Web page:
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    Schistosomiasis infections continue to impact African settings disproportionately, and there is an urgent need for novel tools to evaluate infection control and elimination strategies at the community level. Mobile phone microscopes are portable and semiautomated devices with multiple applications for screening neglected tropical diseases. In a community-based schistosomiasis screening program in Azaguie, Cote d'Ivoire, mobile phone microscopy demonstrated a sensitivity of 85.7% (95% CI: 69.7-95.2%) and specificity of 93.3% (95% CI: 87.7-96.9%) for Schistosoma haematobium identification compared with conventional light microscopy, and 95% sensitivity (95% CI: 74.1-99.8%) with egg concentrations of five or more per 10 mL of urine. Mobile phone microscopy is a promising tool for schistosomiasis control and elimination efforts

    Fremont Legacy in Capitol Reef and the Waterpocket Fold: A Radiocarbon Analysis of the Pectol Collection Coiled Basketry Using Bayesian Modeling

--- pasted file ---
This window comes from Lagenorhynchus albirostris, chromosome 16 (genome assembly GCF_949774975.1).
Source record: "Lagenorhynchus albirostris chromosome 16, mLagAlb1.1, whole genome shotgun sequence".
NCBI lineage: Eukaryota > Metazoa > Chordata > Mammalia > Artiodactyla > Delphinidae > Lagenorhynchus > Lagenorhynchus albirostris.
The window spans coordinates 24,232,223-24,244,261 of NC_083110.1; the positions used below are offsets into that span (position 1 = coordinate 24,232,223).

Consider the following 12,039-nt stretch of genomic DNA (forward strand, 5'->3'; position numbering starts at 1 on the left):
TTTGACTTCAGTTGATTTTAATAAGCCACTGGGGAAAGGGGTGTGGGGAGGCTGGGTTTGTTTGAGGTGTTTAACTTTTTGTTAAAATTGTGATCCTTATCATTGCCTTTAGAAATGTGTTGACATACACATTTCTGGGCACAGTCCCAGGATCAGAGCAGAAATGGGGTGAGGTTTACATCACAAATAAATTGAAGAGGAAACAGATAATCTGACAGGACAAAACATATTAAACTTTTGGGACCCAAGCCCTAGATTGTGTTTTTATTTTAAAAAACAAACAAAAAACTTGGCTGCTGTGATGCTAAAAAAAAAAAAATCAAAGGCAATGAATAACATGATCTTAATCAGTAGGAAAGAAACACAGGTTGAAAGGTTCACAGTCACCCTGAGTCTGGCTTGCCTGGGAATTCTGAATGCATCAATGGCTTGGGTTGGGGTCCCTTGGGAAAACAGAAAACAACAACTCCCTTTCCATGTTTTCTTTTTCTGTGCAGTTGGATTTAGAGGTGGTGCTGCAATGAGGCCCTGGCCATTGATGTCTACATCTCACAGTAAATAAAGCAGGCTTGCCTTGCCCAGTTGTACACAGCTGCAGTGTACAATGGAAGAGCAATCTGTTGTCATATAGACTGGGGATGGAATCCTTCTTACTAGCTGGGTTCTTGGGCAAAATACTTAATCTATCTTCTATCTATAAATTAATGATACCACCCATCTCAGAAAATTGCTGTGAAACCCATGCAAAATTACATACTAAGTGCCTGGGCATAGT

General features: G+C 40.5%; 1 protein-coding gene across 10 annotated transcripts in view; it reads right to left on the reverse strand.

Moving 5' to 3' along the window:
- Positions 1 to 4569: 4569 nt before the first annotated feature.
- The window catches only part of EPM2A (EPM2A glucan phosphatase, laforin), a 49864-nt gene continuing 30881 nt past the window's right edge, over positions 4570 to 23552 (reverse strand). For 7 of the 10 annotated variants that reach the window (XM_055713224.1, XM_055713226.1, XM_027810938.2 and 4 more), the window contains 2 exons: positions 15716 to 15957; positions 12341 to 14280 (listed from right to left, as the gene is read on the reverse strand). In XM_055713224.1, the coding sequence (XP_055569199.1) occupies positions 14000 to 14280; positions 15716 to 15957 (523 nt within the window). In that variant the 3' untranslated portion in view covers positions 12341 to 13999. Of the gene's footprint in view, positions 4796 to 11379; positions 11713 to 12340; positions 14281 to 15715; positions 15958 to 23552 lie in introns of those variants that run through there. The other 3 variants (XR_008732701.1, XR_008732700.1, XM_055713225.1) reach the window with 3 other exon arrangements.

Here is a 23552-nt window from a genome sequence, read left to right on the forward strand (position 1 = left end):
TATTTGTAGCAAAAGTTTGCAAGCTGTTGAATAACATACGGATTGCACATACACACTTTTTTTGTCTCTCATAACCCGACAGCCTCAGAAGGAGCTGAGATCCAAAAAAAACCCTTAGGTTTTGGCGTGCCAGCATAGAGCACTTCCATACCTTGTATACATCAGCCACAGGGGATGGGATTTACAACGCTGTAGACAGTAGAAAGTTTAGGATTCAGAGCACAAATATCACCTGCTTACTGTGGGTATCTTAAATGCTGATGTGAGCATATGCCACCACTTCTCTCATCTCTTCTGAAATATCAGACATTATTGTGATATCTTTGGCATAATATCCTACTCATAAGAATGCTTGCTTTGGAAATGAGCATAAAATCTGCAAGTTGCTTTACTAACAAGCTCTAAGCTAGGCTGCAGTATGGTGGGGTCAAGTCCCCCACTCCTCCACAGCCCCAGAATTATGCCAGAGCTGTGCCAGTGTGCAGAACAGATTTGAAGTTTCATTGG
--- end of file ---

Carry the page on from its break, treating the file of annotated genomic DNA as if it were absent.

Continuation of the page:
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    Perishable artifacts provide ample opportunity to better understand past human lives. Artifacts constructed from shorter-lived plant materials can make a significant contribution to archaeological research through radiocarbon dating. Analyzing and radiocarbon dating the basketry construction types from the Pectol Collection aids in the development of a more precise prehistoric timeline for the Capitol Reef and Waterpocket Fold (CRWF) area of southeastern Utah. Basketry technology construction is treated as a signal for growing Fremont occupancy throughout the Colorado Plateau and eastern Great Basin, and can the provide prior information used to better organize Bayesianbased age models. From AD 750–1050, a narrow window of regionally stable environmental conditions could have promoted agricultural intensification, with peak occupancy occurring in northern Fremont regions during AD 840–1080. New data will test the hypothesis that peak CRWF occupation in the south occurred simultaneously with Cub Creek in the north. However, compared to their northern neighbors, Fremont occupancy in the CRWF peaked later in time, closer to AD 1100. Future research can use new data to examine whether agricultural communities in the northern Colorado Plateau formed earlier but persisted for a shorter period of time than those in the eastern Great Basin